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The cathedral of Notre-Dame at Chartres must be one of the most beautiful and famous architectural specimens in the world today. The cathedral owns an exquisite silhouette against the sky of La Beauce. Two towers rise uncontested, to take watch over miles and miles of French countryside. Up close, the two towers, along with their spires, seem mismatched or unrelated. Yet, the two together provide for one of the most interesting juxtapositions in architecture. €Chartres cathedral has had a tumultuous history with both tragedies and triumphs. Charpentier notes that the site of the cathedral has also served various other purposes. The Romans had used the higher ground for a military camp, part of which still exists on the eastern side of the cathedral by the transition of apse to choir. In addition to the camp site, there was also the existance of a Gallo-Roman temple on the same site as Chartres cathedral. This temple is believed to have the same orientation as the cathedral and the cathedral's round apse uses the foundation of a Gallo-Roman defensive tower. This use of the Gallo-Roman defensive tower is also present at Bourges cathedral. The lower parts of the defensive tower formed a crypt which was incorporated into the ninth century Church of Gislebert, also known as Saint Lubin's chapel. On the night of September seventh 1020, the Church was completely razed by fire. €After the destruction of the church in Chartres, the bishop of Chartres, Saint Fulbert, spearheaded the campaign to build a church in Chartres. Only the crypt remained from the earlier Caroligian church and Fulbert built his Romanesque church around the enduring crypt. Fulbert's church lasted 200 years, but in 1134 the front faœade was damaged by another fire. It was at this time that a effort to update and restore the church was put into motion. The religious powers, along with the Crusaders longed for a greater monument. Thus, Chartres decided to begin a separate tower.€This adding on to Romanesque churches was not unusual for the day. The abbey-church at Cluny, outside Italy, was given a new magnificent five-bay narthex and two bell-towers. A similar renovation was attempted at La CharitŒ, but funds ran short and the upgrades could not be completed. €Hence, in 1134 the tower forming the north-west corner of the present-day cathedral, (the left tower of the west faœade elevation), underwent construction.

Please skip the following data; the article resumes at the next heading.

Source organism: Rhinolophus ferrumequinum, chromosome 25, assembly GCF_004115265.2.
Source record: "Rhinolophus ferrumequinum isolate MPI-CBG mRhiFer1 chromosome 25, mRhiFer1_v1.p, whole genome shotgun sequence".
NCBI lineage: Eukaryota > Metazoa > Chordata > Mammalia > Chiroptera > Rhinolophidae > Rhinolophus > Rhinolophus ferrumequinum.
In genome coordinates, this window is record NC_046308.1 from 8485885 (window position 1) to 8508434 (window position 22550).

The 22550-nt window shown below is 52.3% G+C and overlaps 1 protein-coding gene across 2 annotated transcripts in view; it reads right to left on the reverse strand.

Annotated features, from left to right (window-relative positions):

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Above this square storey are two octagonal plinths that serve as the base of the spire.
The octagons are covered with statues of the Apostles, then supported with miniature flying buttresses. The steeple is covered with pinnacles, mullions and trefoils. The steeple seems to be made of stone lace. €When one takes the steeples and their respective spires separately, the towers are certainly different. I find the simplicity of the southern steeple and spire much more appealing than that of the over-adorned lacey stone work of the northern. Complete appreciation of the towers only comes from the consideration of the steeples and spires as one element, not two. One represents the beginings of the Gothic style, while the other represents the end. The two unequal towers seem to frame the faœade of Chartres cathedral. "Gothic art, whose death was imminent, culminated triumphantly at Chartres," (Mƒle 180).